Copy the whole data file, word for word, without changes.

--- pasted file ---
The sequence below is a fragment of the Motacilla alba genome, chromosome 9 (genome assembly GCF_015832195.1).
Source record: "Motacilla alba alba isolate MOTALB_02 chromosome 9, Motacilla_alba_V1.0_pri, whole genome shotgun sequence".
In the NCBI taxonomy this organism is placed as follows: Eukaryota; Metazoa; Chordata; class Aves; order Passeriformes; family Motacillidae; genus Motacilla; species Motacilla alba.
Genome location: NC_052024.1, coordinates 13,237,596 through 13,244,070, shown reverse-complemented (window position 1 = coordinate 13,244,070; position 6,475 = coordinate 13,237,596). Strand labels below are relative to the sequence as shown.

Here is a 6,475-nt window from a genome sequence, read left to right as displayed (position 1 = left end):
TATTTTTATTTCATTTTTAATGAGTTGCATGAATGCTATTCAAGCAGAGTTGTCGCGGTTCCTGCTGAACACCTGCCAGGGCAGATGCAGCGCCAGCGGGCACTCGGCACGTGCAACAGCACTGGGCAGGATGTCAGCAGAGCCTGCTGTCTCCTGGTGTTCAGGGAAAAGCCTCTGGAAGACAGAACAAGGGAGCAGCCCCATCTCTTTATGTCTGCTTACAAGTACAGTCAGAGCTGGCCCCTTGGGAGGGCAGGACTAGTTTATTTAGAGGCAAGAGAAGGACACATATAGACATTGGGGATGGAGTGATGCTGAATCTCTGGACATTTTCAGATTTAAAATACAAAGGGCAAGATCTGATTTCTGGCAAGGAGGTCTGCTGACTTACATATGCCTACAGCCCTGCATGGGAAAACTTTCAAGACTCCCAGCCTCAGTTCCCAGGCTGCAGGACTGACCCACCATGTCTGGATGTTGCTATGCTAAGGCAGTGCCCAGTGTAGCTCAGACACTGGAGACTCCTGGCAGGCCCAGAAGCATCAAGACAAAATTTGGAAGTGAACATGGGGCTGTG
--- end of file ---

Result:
The sequence below is a fragment of the Motacilla alba genome, chromosome 9 (genome assembly GCF_015832195.1).
Source record: "Motacilla alba alba isolate MOTALB_02 chromosome 9, Motacilla_alba_V1.0_pri, whole genome shotgun sequence".
In the NCBI taxonomy this organism is placed as follows: Eukaryota; Metazoa; Chordata; class Aves; order Passeriformes; family Motacillidae; genus Motacilla; species Motacilla alba.
Genome location: NC_052024.1, coordinates 13,237,596 through 13,244,070, shown reverse-complemented (window position 1 = coordinate 13,244,070; position 6,475 = coordinate 13,237,596). Strand labels below are relative to the sequence as shown.

Here is a 6,475-nt window from a genome sequence, read left to right as displayed (position 1 = left end):
TATTTTTATTTCATTTTTAATGAGTTGCATGAATGCTATTCAAGCAGAGTTGTCGCGGTTCCTGCTGAACACCTGCCAGGGCAGATGCAGCGCCAGCGGGCACTCGGCACGTGCAACAGCACTGGGCAGGATGTCAGCAGAGCCTGCTGTCTCCTGGTGTTCAGGGAAAAGCCTCTGGAAGACAGAACAAGGGAGCAGCCCCATCTCTTTATGTCTGCTTACAAGTACAGTCAGAGCTGGCCCCTTGGGAGGGCAGGACTAGTTTATTTAGAGGCAAGAGAAGGACACATATAGACATTGGGGATGGAGTGATGCTGAATCTCTGGACATTTTCAGATTTAAAATACAAAGGGCAAGATCTGATTTCTGGCAAGGAGGTCTGCTGACTTACATATGCCTACAGCCCTGCATGGGAAAACTTTCAAGACTCCCAGCCTCAGTTCCCAGGCTGCAGGACTGACCCACCATGTCTGGATGTTGCTATGCTAAGGCAGTGCCCAGTGTAGCTCAGACACTGGAGACTCCTGGCAGGCCCAGAAGCATCAAGACAAAATTTGGAAGTGAACATGGGGCTGTG